How to Get into Cornell, Columbia, NYU, Part 2 (Alternative Admissions Strategies)
Wait Another Year or Learn Part-Time
Cornell University offers a Guaranteed Transfer Option (except for its Engineering college). This option is usually for weaker applicants that Cornell is interested in accepting. However, because of the large size of the freshman class and a large incoming pool of students, Cornell offers the applicant admission given that he or she enrolls in another college for a year. After that year, the applicant can transfer to Cornell provided that he or she meets certain criteria (depending on the college but in most cases, maintaining above a certain GPA during freshman year of college, earning a grade above a B in all classes, has no incompletes, meets deadlines when reapplying). This option is offered to the students after the admissions committee has taken a look at the applications so there is no need to indicate interest when applying.
New York University offers a similar opportunity for its slightly weaker applicants. Each year, a small percentage of the students they plan on rejecting are offered admission to NYU's Liberal Studies Program. When participating in this program, students are enrolled at NYU, spending the first two years takingrequired courses, and if they areeligible, will be accepted into the college within NYU (e.g. Tisch School of Arts, College of Arts and Sciences) they had originally applied to. Interest in the Liberal Studies Program does not need to be indicated at time of undergraduate applications; the admissions committee will offer placement before college decisions come out (usually one month before NYU notifies other applicants of their accepted/rejected decision).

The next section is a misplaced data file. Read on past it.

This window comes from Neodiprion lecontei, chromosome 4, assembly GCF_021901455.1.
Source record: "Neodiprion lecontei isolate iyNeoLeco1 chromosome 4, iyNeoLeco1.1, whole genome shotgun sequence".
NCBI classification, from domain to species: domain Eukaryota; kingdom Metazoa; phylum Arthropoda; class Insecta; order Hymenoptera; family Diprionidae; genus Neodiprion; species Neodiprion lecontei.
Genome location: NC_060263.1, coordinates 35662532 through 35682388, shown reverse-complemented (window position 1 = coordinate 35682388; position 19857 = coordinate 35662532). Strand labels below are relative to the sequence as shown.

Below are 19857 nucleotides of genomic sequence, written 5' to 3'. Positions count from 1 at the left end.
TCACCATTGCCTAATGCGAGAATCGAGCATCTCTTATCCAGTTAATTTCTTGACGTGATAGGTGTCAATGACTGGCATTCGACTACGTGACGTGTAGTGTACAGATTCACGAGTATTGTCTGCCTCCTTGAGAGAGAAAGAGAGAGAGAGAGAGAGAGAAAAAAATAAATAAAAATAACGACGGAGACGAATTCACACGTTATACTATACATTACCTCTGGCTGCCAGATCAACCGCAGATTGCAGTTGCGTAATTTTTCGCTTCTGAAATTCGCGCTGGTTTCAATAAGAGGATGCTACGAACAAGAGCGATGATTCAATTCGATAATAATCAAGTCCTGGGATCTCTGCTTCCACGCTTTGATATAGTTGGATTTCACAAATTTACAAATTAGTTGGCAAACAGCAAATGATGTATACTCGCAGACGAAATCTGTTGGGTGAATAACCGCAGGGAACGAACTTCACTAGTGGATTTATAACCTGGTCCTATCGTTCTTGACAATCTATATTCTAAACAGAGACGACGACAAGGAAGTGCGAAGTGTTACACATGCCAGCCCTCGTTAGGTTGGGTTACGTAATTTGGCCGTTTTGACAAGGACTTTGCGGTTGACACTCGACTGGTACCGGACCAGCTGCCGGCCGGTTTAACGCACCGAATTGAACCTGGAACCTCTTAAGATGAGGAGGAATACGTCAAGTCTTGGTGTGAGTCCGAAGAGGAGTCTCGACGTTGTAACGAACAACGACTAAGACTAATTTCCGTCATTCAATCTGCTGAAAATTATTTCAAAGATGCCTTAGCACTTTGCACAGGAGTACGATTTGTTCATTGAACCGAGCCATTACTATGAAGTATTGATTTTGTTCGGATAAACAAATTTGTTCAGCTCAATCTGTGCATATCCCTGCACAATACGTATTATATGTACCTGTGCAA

Columbia University's School of General Studies offers a liberal arts education for "returning and nontraditional students seeking a rigorous, traditional, Ivy League undergraduate degree full- or part-time." And, I've heard General Studies is less selective than Columbia College and SEAS.
Apply to An Affiliated College
The first (and for now, only) college that comes to mind is Barnard College. It has a unique relationship with Columbia University. Barnard College is an independent, small liberal arts, women's college that is affiliated with (and some may argue, incorporated into) Columbia University. The exact relationship between Barnard and Columbia is unclear. Both have separate applications, endowments, etc. However, during Columbia University's New Student Orientation Program when it hosted its community forum, there were four torches "to represent each of Columbia University's undergraduate schools" - Barnard College, Columbia College, School of General Studies, and SEAS. When Barnard students graduate, they come out with a Columbia University degree.
Look Into Special Programs
Columbia's School of General Studies offers a Joint Program with Jewish Theological Seminary. In this program, students will have the benefit of earning a degree from both the Jewish Theological Seminary and Columbia University. (Again, I've heard it is "easier" to get into General Studies.)
Columbia's Combined Plan Program offers options of 3-2 (3 years at home school, 2 years at Columbia) and 4-2 (4 years at home school, 2 years at Columbia) so that students can receive a B.A. at their home school and then a B.S. in Engineering from Columbia University.